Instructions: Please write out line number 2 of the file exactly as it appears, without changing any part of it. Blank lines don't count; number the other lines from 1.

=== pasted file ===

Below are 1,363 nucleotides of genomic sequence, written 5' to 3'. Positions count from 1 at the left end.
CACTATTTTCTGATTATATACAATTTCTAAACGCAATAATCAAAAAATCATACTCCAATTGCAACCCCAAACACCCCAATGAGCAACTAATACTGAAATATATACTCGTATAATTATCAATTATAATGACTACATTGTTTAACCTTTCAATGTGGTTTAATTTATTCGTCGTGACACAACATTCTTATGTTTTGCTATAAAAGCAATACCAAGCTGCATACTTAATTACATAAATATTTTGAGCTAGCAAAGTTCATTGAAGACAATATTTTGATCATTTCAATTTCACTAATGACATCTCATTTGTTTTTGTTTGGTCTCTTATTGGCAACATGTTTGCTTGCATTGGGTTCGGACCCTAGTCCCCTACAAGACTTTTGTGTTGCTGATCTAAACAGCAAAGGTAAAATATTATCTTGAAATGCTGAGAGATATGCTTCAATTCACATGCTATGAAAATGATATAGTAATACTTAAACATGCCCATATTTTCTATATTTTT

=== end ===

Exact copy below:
CACTATTTTCTGATTATATACAATTTCTAAACGCAATAATCAAAAAATCATACTCCAATTGCAACCCCAAACACCCCAATGAGCAACTAATACTGAAATATATACTCGTATAATTATCAATTATAATGACTACATTGTTTAACCTTTCAATGTGGTTTAATTTATTCGTCGTGACACAACATTCTTATGTTTTGCTATAAAAGCAATACCAAGCTGCATACTTAATTACATAAATATTTTGAGCTAGCAAAGTTCATTGAAGACAATATTTTGATCATTTCAATTTCACTAATGACATCTCATTTGTTTTTGTTTGGTCTCTTATTGGCAACATGTTTGCTTGCATTGGGTTCGGACCCTAGTCCCCTACAAGACTTTTGTGTTGCTGATCTAAACAGCAAAGGTAAAATATTATCTTGAAATGCTGAGAGATATGCTTCAATTCACATGCTATGAAAATGATATAGTAATACTTAAACATGCCCATATTTTCTATATTTTT